Housing America and National People’s Action join forces to recommend use of the Federal Housing Administration’s (FHA’s) excessive surplus to help solve the country’s affordable housing crisis.
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Embargoed until 10 a.m. EDT, Thursday, June 22, 2000
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Boom Economy Generates Record $5 Billion FHA Surplus
Should Be Permanently Dedicated to Housing, New Study Reports
Could Provide Homes for 200,000 Families
Report To Be Released in 20 States Thursday
(CHICAGO) A record $5 billion surplus in Federal Housing Administration (FHA) funds should be used to create affordable rental housing rather than returned to the U. S. Treasury, according to a new study. Advocates plan to release a new study documenting the need for affordable housing and the advantages of using the FHA money at 20 news events in states which would benefit most from the new funds.
The 24-page study, “A New Direction: How FHA Surpluses Can Solve America’s Housing Crisis,” documents with state-by-state graphs and charts how many affordable housing units the $5 billion FHA surplus would build. If added to the HOME Investment Partnerships (HOME) as the study suggests, the $5 billion surplus would increase the HOME budget by 500%. The study recommends targeting the surplus funds to working families.
“The record $5 billion windfall that has been generated in the FHA fund by our boom economy should produce decent, safe, and affordable housing instead of plugging the black hole of the federal budget. It’s time this dot-com economy helped the less fortunate among us,” said Gale Cincotta, chairperson of National People’s Action, a Chicago-based coalition of grassroots neighborhood groups. “Use the money generated by housing programs to benefit other housing programs. It makes sense, just like dedicating the gas tax to build highways makes sense.”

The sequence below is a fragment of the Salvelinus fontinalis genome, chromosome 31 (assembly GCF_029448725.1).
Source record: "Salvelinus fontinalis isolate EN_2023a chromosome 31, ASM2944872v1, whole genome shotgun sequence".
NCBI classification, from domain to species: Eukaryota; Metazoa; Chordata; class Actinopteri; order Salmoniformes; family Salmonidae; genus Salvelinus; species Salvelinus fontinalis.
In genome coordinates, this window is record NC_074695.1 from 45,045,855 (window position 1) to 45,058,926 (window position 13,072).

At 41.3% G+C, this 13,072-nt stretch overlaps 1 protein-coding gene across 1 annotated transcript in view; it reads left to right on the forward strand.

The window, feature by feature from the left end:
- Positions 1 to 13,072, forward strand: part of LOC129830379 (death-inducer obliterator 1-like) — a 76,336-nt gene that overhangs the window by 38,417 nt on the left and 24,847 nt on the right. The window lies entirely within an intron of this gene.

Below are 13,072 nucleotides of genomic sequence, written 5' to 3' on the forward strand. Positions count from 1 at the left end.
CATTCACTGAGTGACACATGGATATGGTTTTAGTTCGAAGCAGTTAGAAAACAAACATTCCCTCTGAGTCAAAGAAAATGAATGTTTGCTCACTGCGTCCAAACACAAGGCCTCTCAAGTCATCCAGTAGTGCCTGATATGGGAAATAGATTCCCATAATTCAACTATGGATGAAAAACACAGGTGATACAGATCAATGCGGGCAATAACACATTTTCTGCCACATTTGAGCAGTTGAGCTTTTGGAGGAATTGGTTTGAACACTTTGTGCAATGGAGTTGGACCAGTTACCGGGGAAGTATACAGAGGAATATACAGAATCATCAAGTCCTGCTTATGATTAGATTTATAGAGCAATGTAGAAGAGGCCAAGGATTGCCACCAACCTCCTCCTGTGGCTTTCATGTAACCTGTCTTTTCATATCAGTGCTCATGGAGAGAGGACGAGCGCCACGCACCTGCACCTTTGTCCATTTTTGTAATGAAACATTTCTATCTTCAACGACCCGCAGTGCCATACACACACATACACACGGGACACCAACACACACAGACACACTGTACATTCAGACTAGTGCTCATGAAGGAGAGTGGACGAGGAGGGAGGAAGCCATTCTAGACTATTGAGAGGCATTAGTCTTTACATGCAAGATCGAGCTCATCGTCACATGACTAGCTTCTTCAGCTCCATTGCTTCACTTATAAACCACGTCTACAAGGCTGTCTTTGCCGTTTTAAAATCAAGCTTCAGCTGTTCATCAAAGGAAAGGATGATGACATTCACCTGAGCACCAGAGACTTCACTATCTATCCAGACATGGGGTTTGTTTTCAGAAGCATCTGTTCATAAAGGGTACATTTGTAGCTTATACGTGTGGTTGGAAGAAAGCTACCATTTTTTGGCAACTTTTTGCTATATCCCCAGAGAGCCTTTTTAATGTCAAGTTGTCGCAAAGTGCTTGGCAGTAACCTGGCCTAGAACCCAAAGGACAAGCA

Cincotta co-authored the report with Housing America, a San Francisco-based housing advocacy group. “Clinton and Congress should take the surplus and build affordable housing. We could immediately add more than 200,000 housing units for working families and ensure that hundreds of thousands of children grow up in safe and healthy homes,” said Randy Shaw, director of Housing America.
While industry leaders and government officials have increasingly focused on boosting home-ownership, the pool of affordable housing units has shrunk. 5.4 million American families live in substandard housing or are homeless, according to a Department of Housing and Urban Development study released in April.
“The HOME program is regarded as the best housing program out there. It insists on a local share and allows states and communities local control. It has none of the baggage of other federal housing programs because it is cost-effective and it really works,” Shaw said.
Among other recommendations, the study calls for the creation of a permanent National Housing Trust Fund to assist families earning 30% of their area’s median income to live in a mixed income setting.